Some jokes blow up in our faces

Humor, though elusive, is rarely dangerous. Most of the time, a failed joke leads to a flush face and a few eyeball rolls or, at worst, a theater stampede from the latest Will Ferrell film. That is, until thoughtless gags elicit panic rather than laughter, as happened when a recent marketing ploy – in which small, luminous devices were placed around 10 cities, including Seattle – spun the city of Boston into gridlock and chaos. The ads were supposed to be part of an underground campaign for a television show, but were mistaken for bombs by some passersby. Beantown subways and roads were shut down for much of the day.Thankfully, no one was hurt and no other cities hit by the ad campaign flew off the handle. But that doesn’t alleviate the frets or finances expended.

  • Saturday, February 3, 2007 7:00am
  • Opinion

Humor, though elusive, is rarely dangerous. Most of the time, a failed joke leads to a flush face and a few eyeball rolls or, at worst, a theater stampede from the latest Will Ferrell film.

That is, until thoughtless gags elicit panic rather than laughter, as happened when a recent marketing ploy – in which small, luminous devices were placed around 10 cities, including Seattle – spun the city of Boston into gridlock and chaos. The ads were supposed to be part of an underground campaign for a television show, but were mistaken for bombs by some passersby. Beantown subways and roads were shut down for much of the day.Thankfully, no one was hurt and no other cities hit by the ad campaign flew off the handle. But that doesn’t alleviate the frets or finances expended.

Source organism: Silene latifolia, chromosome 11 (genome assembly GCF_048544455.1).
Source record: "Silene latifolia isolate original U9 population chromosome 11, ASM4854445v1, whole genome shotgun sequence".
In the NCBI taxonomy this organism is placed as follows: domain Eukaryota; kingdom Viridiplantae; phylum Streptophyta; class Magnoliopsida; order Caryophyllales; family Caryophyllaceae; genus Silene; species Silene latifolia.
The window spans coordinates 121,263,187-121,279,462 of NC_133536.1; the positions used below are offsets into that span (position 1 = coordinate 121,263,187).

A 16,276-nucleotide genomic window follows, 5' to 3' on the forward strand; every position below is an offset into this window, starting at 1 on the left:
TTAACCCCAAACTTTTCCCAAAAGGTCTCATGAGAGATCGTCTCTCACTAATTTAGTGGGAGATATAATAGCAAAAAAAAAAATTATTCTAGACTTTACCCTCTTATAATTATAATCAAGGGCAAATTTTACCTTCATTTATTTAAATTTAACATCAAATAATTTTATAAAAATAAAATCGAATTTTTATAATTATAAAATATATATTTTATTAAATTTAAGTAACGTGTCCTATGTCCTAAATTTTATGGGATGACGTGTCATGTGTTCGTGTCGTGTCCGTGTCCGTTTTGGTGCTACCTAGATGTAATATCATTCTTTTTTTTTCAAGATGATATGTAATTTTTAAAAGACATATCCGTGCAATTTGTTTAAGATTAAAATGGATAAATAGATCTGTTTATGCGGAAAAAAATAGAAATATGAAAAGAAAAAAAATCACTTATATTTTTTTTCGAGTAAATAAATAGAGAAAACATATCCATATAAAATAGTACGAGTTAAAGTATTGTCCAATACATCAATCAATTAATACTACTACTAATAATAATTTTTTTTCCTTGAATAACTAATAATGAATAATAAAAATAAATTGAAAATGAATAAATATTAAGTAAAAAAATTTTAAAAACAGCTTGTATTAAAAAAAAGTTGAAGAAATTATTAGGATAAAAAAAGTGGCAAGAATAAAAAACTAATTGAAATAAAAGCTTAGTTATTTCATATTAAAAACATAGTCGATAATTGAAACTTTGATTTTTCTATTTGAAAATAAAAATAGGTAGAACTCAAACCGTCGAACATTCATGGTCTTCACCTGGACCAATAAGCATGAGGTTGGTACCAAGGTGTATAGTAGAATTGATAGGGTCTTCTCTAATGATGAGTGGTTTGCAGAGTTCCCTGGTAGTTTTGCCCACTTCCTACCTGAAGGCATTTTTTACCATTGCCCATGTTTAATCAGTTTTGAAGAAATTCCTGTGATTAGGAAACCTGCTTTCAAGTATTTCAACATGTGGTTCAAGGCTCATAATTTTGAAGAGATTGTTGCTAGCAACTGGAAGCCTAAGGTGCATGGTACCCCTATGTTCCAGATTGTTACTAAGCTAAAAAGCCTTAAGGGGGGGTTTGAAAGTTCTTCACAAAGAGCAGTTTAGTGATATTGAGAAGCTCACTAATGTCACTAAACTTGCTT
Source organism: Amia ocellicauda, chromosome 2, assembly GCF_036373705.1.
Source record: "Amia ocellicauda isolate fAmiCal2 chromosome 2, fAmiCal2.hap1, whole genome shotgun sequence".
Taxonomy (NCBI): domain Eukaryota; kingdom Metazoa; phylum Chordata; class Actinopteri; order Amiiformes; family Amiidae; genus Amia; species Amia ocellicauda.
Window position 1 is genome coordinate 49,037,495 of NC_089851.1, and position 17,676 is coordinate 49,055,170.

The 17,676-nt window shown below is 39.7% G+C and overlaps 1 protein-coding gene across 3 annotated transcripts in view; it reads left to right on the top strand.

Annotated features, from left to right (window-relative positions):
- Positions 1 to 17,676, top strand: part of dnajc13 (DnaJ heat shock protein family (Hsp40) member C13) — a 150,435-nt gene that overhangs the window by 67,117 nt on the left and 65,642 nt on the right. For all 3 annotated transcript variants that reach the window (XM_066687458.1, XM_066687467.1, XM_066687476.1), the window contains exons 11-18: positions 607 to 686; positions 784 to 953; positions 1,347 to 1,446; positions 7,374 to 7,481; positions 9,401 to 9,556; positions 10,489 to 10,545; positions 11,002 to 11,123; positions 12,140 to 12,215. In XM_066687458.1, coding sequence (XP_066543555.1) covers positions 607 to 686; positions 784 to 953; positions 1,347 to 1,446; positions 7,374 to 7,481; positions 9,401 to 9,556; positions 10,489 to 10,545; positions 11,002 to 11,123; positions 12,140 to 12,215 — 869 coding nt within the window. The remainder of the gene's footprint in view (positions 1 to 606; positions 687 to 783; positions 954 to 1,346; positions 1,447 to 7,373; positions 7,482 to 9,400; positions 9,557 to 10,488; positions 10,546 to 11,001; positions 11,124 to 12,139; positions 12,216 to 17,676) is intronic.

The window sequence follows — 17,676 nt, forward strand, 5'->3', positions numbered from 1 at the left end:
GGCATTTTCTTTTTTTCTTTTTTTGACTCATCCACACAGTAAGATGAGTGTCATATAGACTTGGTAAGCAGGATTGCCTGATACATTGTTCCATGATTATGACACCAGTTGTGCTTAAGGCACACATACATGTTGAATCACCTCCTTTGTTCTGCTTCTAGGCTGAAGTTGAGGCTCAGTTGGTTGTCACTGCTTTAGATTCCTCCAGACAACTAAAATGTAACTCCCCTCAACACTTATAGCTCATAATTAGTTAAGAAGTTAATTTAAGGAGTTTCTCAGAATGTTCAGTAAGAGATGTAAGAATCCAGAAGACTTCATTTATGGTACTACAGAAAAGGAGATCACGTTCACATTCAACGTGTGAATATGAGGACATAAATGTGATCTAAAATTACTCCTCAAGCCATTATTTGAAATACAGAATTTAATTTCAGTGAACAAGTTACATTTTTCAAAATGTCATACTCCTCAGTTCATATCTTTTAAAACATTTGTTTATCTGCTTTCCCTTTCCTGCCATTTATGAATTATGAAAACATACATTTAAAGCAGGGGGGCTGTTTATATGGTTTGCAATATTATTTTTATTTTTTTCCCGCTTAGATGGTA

The ad campaign’s defenders argue that the devices didn’t look like bombs, but that’s not the point. More vexing than how regular passersby (much less a bomb squad) could mistake a giant LiteBrite for an explosive device, is the question of how the marketers could be so woefully out of touch with the perils of today’s world. Sure, some people can’t take a joke. But some also don’t have sufficient chops to attempt them, as further evidenced by recent events at two island schools.

A week ago at Bainbridge High School, a morning bomb threat forced evacuation and the closure of school, a result met with mixed reviews by students embroiled in finals week. Ten days later, as police continued to look for the BHS culprit, came another bomb scare, this time at Woodward.

Like most sequels, few found it funny, much to the dismay of three 13-year-old girls who admitted responsibility for the hoax. You could chalk it up to childish cheekiness, but as test scores have shown, kids on Bainbridge are smart. By 13, even those who aren’t attuned to world events have likely seen enough episodes of “24” to understand the very real dangers posed by terrorism.

“They very clearly knew that what they were doing was wrong,” Deputy Police Chief Mark Duncan said of the girls, who are not being identified. “That doesn’t make them bad kids. It makes what they did a bad decision.”

True enough. But bad decisions should lead to bad consequences, lest they be repeated. It’s hard to say whether setting an example is an effective goal, particularly when kids craving attention see how much publicity stunts like this receive. But what’s the alternative? If poorly conceived humor has a place, that place is far outside the public eye, which has become far too fearful. That’s sad to admit for those who enjoy the occasional irreverent joke, but jokes about explosives have no place given the sensitive times in which we live.

None of these folks, the guerilla marketers or the island teens, are terrorists. But neither have they been studying the color wheel to keep up with government terror alerts. Otherwise they’d have stayed out of the prank business.

Fishing for laughs with threats or intimidation in an already skittish society is one way to ensure that a joke will bomb.

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